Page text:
Respond to at least two of your colleagues* on two different days, offering one or more additional interaction strategies in support of the examples/observations shared or by offering further insight to the thoughts shared about the future of these interactions.
Nurses are an essential part of providing patient safety (Glassman, 2017). The informatics specialist that I have collaborated with are focused on improving patient care and patient safety. I have observed many interactions between informatics specialist and health care workers. One of the main interactions I see is the risk management director interviewing nurses on incidents that have occurred such as patient falls. The informatics specialists often do not interact directly with the staff at my health care facility. The informatics specialists are more behind the scenes working to improve our systems. The nursing informatics specialists are constantly monitoring our EMARs and electronic patient charts. Specialists are always updating staff on new features in the EMAR and patient charts that make inputting information easier and faster. One suggestion I have to improve the interaction between healthcare staff and informatics specialist is to have in-services to go over new information instead of emailing a list of updates. An in-service will allow time for staff to ask questions about new features of the systems and for the informatics specialist to explain the features more in depth.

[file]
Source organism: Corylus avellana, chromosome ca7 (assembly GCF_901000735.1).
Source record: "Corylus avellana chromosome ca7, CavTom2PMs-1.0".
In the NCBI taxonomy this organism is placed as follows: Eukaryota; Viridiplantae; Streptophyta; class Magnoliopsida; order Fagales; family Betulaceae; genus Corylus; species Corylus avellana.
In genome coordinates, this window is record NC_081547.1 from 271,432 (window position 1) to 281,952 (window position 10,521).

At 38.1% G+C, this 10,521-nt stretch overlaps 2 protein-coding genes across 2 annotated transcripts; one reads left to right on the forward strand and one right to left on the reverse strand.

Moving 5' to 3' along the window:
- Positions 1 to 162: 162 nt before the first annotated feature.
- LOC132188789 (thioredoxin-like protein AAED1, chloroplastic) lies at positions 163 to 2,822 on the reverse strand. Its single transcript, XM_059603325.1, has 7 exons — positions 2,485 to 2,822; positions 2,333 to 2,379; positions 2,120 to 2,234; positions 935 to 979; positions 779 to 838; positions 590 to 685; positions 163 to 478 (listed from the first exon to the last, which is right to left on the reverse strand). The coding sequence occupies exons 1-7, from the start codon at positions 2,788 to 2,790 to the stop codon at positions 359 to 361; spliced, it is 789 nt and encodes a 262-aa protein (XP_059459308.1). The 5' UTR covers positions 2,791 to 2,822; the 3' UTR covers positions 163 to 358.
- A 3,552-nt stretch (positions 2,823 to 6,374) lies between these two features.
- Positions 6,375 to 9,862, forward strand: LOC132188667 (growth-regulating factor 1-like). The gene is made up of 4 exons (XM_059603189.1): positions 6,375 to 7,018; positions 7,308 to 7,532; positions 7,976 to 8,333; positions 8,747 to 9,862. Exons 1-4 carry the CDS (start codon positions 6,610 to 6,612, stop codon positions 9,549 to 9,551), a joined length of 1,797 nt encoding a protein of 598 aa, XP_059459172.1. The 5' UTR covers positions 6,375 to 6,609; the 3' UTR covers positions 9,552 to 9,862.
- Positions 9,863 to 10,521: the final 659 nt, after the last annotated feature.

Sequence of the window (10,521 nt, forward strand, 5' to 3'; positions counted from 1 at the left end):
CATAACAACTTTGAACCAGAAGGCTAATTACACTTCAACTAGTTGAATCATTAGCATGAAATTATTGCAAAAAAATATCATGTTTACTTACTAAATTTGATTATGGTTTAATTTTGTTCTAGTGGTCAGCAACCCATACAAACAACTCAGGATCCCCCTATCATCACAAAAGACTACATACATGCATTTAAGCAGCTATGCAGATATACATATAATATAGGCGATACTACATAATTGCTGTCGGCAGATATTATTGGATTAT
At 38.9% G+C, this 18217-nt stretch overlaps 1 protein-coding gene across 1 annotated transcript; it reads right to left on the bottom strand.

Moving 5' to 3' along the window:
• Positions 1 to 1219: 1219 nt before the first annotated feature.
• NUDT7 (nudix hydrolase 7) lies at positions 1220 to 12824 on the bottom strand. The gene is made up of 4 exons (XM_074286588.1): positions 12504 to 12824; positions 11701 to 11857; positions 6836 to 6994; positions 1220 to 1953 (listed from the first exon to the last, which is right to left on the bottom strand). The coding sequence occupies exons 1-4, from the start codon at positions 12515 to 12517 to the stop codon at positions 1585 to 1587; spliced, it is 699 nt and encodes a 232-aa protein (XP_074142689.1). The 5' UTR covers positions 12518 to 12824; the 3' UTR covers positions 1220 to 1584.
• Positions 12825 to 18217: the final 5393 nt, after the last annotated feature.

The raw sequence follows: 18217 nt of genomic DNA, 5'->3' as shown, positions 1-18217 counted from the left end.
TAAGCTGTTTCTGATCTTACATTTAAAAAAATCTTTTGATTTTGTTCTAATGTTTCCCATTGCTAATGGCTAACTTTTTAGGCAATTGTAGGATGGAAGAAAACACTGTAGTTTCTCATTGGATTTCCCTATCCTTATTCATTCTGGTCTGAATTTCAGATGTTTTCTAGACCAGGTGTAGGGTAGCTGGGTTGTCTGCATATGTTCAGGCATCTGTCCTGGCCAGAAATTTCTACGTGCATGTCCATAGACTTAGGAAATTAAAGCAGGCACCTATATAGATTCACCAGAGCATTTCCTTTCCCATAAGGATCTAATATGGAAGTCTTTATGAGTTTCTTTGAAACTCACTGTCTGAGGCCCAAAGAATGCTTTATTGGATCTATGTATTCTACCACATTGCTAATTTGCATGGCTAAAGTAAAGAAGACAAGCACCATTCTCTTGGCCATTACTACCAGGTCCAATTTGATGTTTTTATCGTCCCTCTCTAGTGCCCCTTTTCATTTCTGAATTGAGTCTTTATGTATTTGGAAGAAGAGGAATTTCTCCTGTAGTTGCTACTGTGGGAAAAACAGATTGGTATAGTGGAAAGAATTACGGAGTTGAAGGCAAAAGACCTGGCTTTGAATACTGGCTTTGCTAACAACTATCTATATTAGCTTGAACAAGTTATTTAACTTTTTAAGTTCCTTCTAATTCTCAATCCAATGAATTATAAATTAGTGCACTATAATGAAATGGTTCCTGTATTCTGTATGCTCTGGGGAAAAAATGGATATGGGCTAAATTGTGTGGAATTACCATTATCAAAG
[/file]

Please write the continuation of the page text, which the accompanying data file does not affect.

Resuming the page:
Nursing is changing day to day and so is the new technologies that come with continued research. Nurse informatics specialists must go through new data and process it in to something useful for nursing practice (Thew, 2016). New technologies will allow improvements on patient safety and nursing efficiency (McGonigle & Mastrian, 2018). The evolution of nursing informatics will cause healthcare facilitates to become more data driven. The emergence of new technologies will have every discipline interacting with one another through interfaces such as the patient charts. Disciplines will continue to improve communication using the data that informatics provides. New data will force health care facilities to move towards improving patient experience and following up on patient education that was provided previously.
Glassman, K.S (2017). Using data in nursing practice. American Nurse Today, 12(11), 45-47. https://www.myamericannurse.com/wp-content/uploads/2017/11/ant11-Data-1030.pdf
McGonigle, D., & Mastrian, K. G. (2017). Nursing informatics and the foundation of knowledge (4th ed.). Burlington: Jones & Bartlett Learning.
Thew, J (2016). Big data means big potential, challenges for nurse execs. https://www.healthleadersmedia.com/nursing/big-data-means-big-potential-challenges-nurse-execs